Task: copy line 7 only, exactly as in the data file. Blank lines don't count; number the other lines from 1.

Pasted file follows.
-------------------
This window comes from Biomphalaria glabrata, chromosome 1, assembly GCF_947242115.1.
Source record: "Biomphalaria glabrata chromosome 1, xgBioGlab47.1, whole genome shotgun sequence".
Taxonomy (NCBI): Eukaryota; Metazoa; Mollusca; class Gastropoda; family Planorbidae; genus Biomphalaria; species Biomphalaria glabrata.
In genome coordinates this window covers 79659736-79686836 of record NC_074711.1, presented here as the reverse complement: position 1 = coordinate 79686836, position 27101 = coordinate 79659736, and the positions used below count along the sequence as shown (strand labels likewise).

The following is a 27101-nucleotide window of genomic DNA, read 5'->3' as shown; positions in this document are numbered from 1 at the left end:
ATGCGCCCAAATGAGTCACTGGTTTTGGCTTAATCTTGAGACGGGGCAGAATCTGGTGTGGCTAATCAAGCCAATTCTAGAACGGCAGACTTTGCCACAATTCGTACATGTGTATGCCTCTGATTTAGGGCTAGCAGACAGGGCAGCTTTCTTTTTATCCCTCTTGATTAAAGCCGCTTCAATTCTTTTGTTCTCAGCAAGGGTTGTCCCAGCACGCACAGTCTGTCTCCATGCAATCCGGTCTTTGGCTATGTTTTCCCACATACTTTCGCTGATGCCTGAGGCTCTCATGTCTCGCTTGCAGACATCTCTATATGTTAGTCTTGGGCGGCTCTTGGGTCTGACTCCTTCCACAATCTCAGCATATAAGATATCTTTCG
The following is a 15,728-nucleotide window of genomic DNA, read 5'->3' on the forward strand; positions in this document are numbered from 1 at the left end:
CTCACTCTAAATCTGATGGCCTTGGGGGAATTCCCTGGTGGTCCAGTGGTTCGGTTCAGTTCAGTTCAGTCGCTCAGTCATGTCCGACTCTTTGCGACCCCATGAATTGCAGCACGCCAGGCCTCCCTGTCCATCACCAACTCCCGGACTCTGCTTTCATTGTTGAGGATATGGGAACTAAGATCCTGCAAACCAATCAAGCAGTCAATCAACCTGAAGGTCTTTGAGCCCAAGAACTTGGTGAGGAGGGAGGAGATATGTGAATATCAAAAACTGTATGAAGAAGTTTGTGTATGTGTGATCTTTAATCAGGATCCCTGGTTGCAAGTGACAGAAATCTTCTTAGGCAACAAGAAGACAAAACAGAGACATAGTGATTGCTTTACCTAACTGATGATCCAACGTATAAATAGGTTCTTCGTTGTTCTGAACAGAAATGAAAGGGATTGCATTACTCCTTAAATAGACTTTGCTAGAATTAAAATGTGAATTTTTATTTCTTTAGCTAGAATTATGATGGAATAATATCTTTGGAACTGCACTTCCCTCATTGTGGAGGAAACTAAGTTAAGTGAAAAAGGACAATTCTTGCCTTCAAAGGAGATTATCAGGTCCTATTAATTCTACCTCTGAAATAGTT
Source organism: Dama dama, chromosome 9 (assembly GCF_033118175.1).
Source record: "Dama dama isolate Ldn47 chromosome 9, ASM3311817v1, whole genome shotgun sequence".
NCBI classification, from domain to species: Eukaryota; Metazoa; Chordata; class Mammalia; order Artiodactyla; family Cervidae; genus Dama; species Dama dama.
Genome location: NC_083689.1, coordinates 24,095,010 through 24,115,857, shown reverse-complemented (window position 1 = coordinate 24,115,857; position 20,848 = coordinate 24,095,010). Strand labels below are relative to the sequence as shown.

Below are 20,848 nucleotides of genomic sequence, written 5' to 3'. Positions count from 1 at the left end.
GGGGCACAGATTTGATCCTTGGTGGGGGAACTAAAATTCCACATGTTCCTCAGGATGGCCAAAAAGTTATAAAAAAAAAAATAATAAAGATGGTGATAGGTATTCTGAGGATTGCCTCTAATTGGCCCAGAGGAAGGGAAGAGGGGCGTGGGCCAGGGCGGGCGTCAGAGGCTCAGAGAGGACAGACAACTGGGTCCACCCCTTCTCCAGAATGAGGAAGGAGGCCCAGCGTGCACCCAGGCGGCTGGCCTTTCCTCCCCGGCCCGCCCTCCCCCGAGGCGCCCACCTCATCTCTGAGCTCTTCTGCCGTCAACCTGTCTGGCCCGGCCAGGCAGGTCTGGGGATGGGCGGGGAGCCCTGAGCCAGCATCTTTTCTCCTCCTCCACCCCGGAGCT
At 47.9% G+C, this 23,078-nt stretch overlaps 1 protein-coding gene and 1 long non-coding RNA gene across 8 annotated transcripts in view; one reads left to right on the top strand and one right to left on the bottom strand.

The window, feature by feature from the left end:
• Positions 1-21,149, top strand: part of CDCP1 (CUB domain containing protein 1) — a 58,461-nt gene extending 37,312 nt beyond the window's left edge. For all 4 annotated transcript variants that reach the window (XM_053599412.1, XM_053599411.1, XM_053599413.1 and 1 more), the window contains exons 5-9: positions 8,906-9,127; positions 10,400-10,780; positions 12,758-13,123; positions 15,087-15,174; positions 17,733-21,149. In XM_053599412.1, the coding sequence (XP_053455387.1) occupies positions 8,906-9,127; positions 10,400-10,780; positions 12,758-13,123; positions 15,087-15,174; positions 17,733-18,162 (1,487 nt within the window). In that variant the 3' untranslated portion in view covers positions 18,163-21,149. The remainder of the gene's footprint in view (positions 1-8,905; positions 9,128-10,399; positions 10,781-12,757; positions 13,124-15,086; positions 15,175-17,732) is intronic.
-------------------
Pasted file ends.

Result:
The following is a 15,728-nucleotide window of genomic DNA, read 5'->3' on the forward strand; positions in this document are numbered from 1 at the left end: